Would this course serve me in any way as a platform for employment?
Even though I can not guarantee you employment after completing the course, I will be putting you in contact with potential employment opportunities when they arise. I am often contacted by parents, schools and other professionals looking for facilitators and tutors. I myself make use of learner facilitators & tutors to work with the children that I see. It's up to you however, to secure a position.
Is this course more appropriate for those already working in the field?
The Learner Facilitator Course 1, as the flyer says, is designed to give individuals the basic skills to be able to function as effective learner facilitators. It is not really geared towards people in the field, although there are often working facilitators that do the course to skill themselves more effectively and leave them more empowered. Course 1 is for people with a variety of educational backgrounds who are interested in moving into this profession.
The Learner Facilitator Course 2, is a follow up course and the focus here is to enhance existing skills and abilities, and to improve your educational skills and levels of professionalism.
Does one need to have a prior qualification in child education before enrolling in this course?
No you don't. In my opinion you need the three "P" patience, persistance and passion to work with children.
Do you offer any kind of placement into facilitator positions after the course or not?
I do try to assist you in finding placement, since I often get approached by parents, schools and professionals looking for Learner Facilitators and tutors. These are also placed on our website too. I also
sometimes look for a tutor or facilitator to work with the children I see. These positions are only offered to people that I've trained and who are part of LEFTNET (The Learner Facilitator & Tutor Network). Once you've completed the course you automatically become a member of LEFTNET. Unfortunately I can
not guarantee you a position though, since that depends on you and your impression you make on the parents or schools that I put you in contact with.
I go on your website regularly for advice but would like to know from you whether the suggested R120-R180 (Johannesburg) fee per hour is on a one on one or in the classroom?
Yes the suggested rates are for one in one in the classroom as well. I do not differentiate between the classroom or home situation as I believe that if the tutor/facilitator is effective it requires the same amount of effort, planning and work.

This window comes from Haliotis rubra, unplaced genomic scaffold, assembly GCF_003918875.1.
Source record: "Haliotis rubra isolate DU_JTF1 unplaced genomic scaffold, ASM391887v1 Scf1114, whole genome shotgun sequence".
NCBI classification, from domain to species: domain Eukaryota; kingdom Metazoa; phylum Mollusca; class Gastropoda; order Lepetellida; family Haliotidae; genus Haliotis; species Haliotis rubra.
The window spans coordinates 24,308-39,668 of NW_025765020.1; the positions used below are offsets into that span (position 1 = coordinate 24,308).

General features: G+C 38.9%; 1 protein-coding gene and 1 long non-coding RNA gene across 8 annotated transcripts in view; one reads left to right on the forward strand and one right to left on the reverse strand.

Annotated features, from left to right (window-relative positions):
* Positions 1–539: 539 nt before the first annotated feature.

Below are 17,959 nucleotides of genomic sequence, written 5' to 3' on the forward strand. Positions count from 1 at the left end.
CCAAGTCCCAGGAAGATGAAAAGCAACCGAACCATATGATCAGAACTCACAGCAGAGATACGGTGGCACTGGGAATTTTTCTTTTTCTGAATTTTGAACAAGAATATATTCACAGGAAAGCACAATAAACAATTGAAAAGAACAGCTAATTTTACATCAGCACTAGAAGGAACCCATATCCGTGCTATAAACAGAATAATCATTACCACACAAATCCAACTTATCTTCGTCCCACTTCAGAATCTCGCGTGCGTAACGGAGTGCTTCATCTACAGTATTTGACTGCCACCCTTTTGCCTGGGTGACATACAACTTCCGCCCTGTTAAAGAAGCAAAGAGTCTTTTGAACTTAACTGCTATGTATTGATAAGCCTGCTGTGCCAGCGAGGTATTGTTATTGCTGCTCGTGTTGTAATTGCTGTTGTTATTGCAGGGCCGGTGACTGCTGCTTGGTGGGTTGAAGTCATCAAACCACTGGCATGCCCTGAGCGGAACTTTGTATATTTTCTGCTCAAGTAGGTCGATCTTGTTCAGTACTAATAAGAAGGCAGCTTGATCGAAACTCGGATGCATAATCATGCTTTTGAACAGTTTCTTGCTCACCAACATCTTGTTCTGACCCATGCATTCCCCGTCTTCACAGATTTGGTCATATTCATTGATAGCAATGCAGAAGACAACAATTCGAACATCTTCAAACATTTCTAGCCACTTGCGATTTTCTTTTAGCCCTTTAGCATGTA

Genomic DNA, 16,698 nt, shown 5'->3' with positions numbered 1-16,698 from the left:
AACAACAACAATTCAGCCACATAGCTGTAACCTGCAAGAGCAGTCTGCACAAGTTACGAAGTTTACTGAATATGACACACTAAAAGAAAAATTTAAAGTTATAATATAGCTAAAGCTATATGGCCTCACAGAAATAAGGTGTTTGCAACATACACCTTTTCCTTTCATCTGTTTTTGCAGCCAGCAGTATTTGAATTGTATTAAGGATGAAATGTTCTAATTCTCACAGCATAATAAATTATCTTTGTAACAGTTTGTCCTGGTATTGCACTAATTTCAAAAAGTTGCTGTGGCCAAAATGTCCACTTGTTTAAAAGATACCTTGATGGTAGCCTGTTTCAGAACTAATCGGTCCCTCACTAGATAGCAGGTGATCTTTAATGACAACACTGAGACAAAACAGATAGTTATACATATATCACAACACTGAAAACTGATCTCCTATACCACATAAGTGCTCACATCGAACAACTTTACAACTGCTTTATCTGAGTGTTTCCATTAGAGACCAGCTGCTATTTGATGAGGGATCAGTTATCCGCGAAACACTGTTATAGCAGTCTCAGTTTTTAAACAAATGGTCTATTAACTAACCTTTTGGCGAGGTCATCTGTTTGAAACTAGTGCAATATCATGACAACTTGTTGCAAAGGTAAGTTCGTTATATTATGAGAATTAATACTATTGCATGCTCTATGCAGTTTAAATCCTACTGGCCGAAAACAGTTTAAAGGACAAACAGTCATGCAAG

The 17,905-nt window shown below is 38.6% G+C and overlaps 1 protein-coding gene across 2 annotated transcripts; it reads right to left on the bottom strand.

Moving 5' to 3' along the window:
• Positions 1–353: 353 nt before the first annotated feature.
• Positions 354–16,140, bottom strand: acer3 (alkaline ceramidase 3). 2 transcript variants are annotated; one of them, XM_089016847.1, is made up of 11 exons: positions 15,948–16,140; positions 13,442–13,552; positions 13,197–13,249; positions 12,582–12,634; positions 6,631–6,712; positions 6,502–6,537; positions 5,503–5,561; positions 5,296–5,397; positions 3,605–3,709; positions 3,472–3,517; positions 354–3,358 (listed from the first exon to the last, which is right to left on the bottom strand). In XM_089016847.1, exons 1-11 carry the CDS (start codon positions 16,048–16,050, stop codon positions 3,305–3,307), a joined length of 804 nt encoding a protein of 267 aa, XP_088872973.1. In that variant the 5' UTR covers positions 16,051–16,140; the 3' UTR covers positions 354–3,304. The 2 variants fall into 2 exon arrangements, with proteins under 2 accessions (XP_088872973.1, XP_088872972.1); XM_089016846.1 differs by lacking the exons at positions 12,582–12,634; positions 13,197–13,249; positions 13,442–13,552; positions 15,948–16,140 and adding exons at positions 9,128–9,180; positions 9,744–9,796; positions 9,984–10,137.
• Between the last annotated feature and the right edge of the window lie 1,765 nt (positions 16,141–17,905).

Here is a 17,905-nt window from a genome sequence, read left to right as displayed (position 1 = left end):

I am a Physiotherapist but not practicing at the moment and looking for
something "new" to do. Just a little concerned, I am 55, does that make me less employable as a facilitator? Do you find parents or schools preferring somebody younger?
Sometimes schools and parents do prefer younger candidates but the opposite is also true. Some parents and schools prefer "older" candidates since they are more nurturing, have a better sense of
responsibility and understanding, more life experience and some children respond better to "older" facilitators. The child will always guide us to who is more suitable!
Your professional background will be an advantage.
Is there a huge different between a fulltime facilitator and home school tutor and what would it costs for a home school tutor?
If the candidate comes through LEFTNET then there is little difference between a full time learner facilitator & tutor. There might be some difference with regards to their education background. Depending on the hours, it will be between R5 000.00 and R6 500.00. Home school tutoring (one on one) is more intense and effective and therefore a shorter "school day" could be suggested.
Are Learner Facilitators paid during the school holidays and public holidays?
Full time leaner facilitators (those that work full school days 5 days a week and are on a monthly salary) usually do get paid for school holidays and public holidays. That is when they take their leave. They do not get other leave then. Learner Facilitators that are on hourly rates, do usually not get paid for school- or public holidays.
Would one be able to begin a facilitating post after course 1 or would more education be required ?
Yes you would. It give you a good and sound ground and basic skills.
How do I advertise a position or place an request on the website?
Please send an email to firstname.lastname@example.org or use the contact box on the bulletin box page to submit a request. There is a R100.00 administration fee that is required before the request is processed.
What are the course fees for 2017 for Cape Town ?